Ryu finds no relief after month layoff
The Dodgers will start ace Clayton Kershaw on Tuesday, local time, on three days of rest in a bid to tie the series and return to Los Angeles for a decisive Game 5. The Cardinals will go with Shelby Miller.
At Bush Stadium in St. Louis, Ryu threw 94 pitches, allowing five hits, including a home run to Matt Carpenter, and striking out four.
The Dodgers broke through for their only run against the Cardinals’ John Lackey in the sixth inning, when Yasiel Puig tripled and Hanley Ramirez doubled him home.
St. Louis put the game away in the seventh inning, when Elbert gave up a double to Yadier Molina, who moved to third on Jon Jay’s sacrifice bunt before Wong connected.
Another double by Carpenter and Elbert was replaced by Brandon League, who got out of the inning without further damage.
The Dodgers put two men on base, before Cardinals closer Trevor Rosenthal shut the door for his second save of the series.
Despite the loss, Dodgers’ Manager Don Mattingly praised the effort by Ryu.
“I thought he would go about five innings,” said Mattingly. “He threw more innings than expected and gave us more of a chance to win the game.
“It was very surprising that he could stay so sharp on such a long absence. He dealt with both sides of the plate with breaking balls, including changeups. He faced a bit of difficulty in third, but he soon bounced back.”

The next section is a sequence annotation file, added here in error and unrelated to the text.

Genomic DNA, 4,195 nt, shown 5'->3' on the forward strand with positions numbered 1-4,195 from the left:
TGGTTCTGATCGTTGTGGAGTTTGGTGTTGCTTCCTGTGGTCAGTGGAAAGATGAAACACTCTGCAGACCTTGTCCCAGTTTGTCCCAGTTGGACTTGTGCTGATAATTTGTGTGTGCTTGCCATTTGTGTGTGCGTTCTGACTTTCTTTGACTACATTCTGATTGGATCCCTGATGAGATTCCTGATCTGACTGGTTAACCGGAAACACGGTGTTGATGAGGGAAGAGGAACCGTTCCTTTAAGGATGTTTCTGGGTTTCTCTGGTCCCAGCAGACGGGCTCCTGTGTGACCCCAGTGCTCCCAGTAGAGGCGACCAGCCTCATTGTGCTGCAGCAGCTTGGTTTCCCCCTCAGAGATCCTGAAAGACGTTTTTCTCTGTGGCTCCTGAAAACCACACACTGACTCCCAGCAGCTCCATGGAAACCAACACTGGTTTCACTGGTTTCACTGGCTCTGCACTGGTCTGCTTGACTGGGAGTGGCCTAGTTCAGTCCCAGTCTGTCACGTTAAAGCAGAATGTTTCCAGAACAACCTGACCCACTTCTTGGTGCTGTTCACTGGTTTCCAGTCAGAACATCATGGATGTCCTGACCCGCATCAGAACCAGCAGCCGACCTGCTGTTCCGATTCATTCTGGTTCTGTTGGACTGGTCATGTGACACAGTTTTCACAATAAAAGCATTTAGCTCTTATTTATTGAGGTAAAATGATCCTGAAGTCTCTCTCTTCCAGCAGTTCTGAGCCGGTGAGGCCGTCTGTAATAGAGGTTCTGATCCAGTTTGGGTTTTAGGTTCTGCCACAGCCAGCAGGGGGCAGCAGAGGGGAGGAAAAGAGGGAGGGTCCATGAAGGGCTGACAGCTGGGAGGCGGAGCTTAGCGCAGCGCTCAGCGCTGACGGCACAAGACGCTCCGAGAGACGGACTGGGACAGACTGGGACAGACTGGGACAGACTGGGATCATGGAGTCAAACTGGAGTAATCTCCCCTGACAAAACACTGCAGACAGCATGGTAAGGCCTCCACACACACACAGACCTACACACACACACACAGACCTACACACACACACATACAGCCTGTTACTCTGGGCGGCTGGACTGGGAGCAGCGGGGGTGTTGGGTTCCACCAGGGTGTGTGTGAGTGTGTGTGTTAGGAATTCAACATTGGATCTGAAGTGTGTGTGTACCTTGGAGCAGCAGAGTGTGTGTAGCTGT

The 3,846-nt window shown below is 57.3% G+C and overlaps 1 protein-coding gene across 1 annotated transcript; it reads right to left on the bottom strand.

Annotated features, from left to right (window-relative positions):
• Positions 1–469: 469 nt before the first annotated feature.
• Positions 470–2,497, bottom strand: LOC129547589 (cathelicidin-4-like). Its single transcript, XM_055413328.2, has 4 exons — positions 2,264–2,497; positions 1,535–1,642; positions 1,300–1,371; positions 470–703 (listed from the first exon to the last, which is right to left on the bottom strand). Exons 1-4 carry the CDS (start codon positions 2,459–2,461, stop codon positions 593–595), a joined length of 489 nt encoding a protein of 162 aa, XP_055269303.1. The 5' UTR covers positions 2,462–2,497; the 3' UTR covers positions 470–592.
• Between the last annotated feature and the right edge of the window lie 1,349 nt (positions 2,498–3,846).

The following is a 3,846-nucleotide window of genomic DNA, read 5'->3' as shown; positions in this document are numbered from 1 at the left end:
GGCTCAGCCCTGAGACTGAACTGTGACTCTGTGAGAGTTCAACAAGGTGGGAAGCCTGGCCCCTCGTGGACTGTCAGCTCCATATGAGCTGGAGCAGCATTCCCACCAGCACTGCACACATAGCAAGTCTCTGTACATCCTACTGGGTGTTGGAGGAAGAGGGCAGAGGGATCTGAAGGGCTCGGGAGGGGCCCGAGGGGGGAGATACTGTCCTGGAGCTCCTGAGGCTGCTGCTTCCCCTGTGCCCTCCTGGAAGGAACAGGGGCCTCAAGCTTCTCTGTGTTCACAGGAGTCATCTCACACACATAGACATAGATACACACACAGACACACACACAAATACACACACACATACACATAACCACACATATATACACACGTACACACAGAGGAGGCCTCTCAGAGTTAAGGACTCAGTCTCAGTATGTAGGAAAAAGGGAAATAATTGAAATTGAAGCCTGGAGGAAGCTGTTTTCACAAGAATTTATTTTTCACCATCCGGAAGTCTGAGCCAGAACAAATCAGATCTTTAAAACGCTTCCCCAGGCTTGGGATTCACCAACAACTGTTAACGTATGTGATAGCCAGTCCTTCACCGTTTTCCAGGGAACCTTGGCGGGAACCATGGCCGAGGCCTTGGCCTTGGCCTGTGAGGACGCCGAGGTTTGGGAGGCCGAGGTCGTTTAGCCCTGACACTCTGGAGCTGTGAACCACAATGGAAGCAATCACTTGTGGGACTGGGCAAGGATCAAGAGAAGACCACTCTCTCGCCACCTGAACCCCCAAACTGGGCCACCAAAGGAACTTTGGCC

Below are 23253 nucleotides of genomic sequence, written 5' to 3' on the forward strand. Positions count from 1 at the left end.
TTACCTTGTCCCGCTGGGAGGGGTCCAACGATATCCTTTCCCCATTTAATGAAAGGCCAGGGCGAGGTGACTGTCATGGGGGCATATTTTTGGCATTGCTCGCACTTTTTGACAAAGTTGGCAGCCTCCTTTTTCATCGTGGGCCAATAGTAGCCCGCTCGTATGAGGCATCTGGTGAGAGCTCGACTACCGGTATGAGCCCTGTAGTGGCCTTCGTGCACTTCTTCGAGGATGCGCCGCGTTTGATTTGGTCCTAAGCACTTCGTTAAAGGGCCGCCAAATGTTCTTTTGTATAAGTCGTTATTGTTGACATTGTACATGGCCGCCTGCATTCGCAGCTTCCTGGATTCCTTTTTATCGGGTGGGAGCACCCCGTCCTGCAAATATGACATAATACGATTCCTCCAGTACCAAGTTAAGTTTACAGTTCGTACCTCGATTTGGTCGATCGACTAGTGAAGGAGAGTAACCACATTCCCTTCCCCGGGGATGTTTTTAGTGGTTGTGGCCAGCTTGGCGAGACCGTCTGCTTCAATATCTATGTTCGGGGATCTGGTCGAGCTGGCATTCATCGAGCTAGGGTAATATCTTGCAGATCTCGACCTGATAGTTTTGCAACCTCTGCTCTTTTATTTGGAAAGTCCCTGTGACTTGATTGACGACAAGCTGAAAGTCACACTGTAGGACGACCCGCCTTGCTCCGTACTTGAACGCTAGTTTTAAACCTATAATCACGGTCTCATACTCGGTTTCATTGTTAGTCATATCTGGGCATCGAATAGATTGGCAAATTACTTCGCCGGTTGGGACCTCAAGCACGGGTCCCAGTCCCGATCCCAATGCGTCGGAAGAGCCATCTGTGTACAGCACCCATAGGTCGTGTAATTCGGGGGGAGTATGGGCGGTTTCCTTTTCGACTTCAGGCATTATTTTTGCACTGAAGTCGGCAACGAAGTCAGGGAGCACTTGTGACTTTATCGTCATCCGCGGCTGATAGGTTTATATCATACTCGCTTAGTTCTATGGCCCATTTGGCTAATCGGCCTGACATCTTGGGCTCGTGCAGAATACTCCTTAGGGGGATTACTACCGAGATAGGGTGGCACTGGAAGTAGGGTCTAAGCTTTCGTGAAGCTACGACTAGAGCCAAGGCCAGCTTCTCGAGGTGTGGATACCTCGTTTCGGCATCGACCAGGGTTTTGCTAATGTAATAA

One of the stories of the game was 55-year-old home plate umpire Dale Scott, who made questionable ball and strike calls from the first inning. Ryu walked Matt Holiday on a pitch that many thought should have been called a strike.
Television repeatedly showed the location of the pitch over an image of the strike zone and Ryu’s puzzled face.
The umpire’s controversial calls continued throughout the game.
With two Dodgers on base in the last inning and Matt Kemp batting with a count of one ball and two strikes, Scott called ball two.
On the next pitch, which seemed to be in exactly the same spot, Scott called strike three.
Again, it was shown on TV time after time, and an angry Kemp disputed the call with Scott.
In San Francisco, the Washington Nationals staved off elimination behind a stellar performance by starter Doug Fister, a Bryce Harper home run and a two-run throwing error by Madison Bumgarner.
The Nationals beat the Giants, 4-1, to cut their deficit to 2-1 and end San Francisco’s 10-game postseason winning streak that started with Game 5 of the 2012 NL Championship Series against St. Louis.
Bumgarner’s throwing error to third base ended his 22-inning scoreless streak.
BY KIM BONG-MOON [firstname.lastname@example.org]